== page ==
Though Denver stole most of the limelight during its school board election, it may be fair to say that Douglas County vouched for itself.
After having a controversial school voucher program blocked by a Denver district judge in the midst of the back-to-school season, Douglas County’s school board election featured a line in the sand between pro-voucher and anti-voucher candidates. All three of the winning candidates--two of them incumbents--declared themselves as pro-voucher and received the endorsement of the Douglas County GOP.
According to the county’s election office, over 67,000 ballots were turned in, making it one of the county’s highest voter turnouts in an off-election year.
Unanimously approved by the school board last May, the voucher program would have used public money to send 500 Douglas County students to private schools, most of them religious schools. Three civil liberties unions including the ACLU of Colorado responded with a lawsuit arguing that the funds would unlawfully take away money meant for the school district to fund religious institutions thereby creating irreparable harm.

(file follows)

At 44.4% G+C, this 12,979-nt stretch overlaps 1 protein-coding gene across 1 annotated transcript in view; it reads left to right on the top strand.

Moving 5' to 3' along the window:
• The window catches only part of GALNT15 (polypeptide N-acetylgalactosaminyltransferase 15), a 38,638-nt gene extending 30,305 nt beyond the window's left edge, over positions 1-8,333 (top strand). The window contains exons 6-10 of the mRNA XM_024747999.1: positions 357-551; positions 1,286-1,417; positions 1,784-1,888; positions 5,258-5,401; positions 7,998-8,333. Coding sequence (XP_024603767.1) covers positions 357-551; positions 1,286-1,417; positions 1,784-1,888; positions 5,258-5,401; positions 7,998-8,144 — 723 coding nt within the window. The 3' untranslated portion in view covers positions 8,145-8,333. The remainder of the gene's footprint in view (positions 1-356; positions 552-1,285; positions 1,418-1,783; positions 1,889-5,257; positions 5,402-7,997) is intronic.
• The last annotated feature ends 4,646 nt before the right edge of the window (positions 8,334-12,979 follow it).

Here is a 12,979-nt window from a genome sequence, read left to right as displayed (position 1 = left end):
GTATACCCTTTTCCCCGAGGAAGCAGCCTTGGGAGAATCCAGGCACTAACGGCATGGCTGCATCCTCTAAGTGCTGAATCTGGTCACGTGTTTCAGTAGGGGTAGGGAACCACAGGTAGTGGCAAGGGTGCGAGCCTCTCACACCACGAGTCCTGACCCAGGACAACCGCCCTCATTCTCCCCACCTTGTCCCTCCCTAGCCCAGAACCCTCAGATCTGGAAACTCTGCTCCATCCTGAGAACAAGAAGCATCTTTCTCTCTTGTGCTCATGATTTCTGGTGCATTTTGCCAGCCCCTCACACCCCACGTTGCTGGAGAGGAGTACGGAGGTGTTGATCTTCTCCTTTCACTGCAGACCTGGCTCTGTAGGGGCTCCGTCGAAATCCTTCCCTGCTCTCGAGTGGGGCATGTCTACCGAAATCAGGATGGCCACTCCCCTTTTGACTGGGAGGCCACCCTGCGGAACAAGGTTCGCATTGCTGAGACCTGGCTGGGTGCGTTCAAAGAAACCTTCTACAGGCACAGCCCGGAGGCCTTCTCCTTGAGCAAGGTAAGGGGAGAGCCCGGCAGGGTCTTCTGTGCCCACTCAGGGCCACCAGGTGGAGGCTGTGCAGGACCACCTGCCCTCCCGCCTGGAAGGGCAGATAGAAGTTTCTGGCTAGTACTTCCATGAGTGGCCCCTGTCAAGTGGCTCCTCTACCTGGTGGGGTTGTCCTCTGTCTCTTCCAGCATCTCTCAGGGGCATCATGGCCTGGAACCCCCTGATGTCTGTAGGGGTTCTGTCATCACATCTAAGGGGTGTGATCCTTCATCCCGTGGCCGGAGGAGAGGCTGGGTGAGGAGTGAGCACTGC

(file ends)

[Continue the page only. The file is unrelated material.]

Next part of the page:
Denver District Judge Michael Martinez agreed, saying that the voucher violates the state's constitution.
"This ruling is not what the people of Douglas County wanted or what we know is in the best interest of our students," School board President John Carson said after the ruling.
In District A, incumbent Craig Richardson won with 46 percent of the vote, incumbent Justin Williams won District F with 51 percent of the vote, and Kevin Larsen won District C with 57 percent of the vote.